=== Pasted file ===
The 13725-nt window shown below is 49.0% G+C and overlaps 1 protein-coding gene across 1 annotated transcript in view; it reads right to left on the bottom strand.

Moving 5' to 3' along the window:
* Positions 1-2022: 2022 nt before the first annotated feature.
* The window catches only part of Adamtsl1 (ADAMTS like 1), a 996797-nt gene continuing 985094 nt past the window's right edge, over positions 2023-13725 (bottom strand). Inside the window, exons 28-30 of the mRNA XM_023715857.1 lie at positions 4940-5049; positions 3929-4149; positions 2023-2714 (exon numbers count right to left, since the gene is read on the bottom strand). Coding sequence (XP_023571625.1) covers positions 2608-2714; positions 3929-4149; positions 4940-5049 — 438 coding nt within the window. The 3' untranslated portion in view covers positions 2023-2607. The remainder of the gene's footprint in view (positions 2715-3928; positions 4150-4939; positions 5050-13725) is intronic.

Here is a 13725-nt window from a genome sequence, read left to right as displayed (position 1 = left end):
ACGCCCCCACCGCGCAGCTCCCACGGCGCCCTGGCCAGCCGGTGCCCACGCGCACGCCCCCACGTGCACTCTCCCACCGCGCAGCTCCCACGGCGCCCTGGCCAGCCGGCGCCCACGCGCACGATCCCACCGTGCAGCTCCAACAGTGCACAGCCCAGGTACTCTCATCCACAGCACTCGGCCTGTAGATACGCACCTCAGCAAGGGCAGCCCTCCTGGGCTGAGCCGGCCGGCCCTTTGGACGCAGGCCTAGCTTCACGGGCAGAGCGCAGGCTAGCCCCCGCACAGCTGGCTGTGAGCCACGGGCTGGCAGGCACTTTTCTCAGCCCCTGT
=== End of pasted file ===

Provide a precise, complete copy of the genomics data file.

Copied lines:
The 13725-nt window shown below is 49.0% G+C and overlaps 1 protein-coding gene across 1 annotated transcript in view; it reads right to left on the bottom strand.

Moving 5' to 3' along the window:
* Positions 1-2022: 2022 nt before the first annotated feature.
* The window catches only part of Adamtsl1 (ADAMTS like 1), a 996797-nt gene continuing 985094 nt past the window's right edge, over positions 2023-13725 (bottom strand). Inside the window, exons 28-30 of the mRNA XM_023715857.1 lie at positions 4940-5049; positions 3929-4149; positions 2023-2714 (exon numbers count right to left, since the gene is read on the bottom strand). Coding sequence (XP_023571625.1) covers positions 2608-2714; positions 3929-4149; positions 4940-5049 — 438 coding nt within the window. The 3' untranslated portion in view covers positions 2023-2607. The remainder of the gene's footprint in view (positions 2715-3928; positions 4150-4939; positions 5050-13725) is intronic.

Here is a 13725-nt window from a genome sequence, read left to right as displayed (position 1 = left end):
ACGCCCCCACCGCGCAGCTCCCACGGCGCCCTGGCCAGCCGGTGCCCACGCGCACGCCCCCACGTGCACTCTCCCACCGCGCAGCTCCCACGGCGCCCTGGCCAGCCGGCGCCCACGCGCACGATCCCACCGTGCAGCTCCAACAGTGCACAGCCCAGGTACTCTCATCCACAGCACTCGGCCTGTAGATACGCACCTCAGCAAGGGCAGCCCTCCTGGGCTGAGCCGGCCGGCCCTTTGGACGCAGGCCTAGCTTCACGGGCAGAGCGCAGGCTAGCCCCCGCACAGCTGGCTGTGAGCCACGGGCTGGCAGGCACTTTTCTCAGCCCCTGT